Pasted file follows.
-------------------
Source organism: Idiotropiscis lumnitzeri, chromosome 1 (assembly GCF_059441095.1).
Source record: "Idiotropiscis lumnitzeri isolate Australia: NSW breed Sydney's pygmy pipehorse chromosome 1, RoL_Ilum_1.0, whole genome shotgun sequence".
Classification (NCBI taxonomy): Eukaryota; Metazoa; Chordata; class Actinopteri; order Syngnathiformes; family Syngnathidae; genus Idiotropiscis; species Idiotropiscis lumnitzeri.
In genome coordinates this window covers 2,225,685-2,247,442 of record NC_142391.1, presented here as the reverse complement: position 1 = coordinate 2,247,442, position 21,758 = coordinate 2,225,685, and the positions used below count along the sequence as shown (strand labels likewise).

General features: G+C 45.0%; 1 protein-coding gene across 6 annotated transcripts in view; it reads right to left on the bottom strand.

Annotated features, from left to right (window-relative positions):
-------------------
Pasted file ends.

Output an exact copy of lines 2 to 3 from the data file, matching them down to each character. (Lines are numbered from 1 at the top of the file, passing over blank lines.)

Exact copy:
Source record: "Idiotropiscis lumnitzeri isolate Australia: NSW breed Sydney's pygmy pipehorse chromosome 1, RoL_Ilum_1.0, whole genome shotgun sequence".
Classification (NCBI taxonomy): Eukaryota; Metazoa; Chordata; class Actinopteri; order Syngnathiformes; family Syngnathidae; genus Idiotropiscis; species Idiotropiscis lumnitzeri.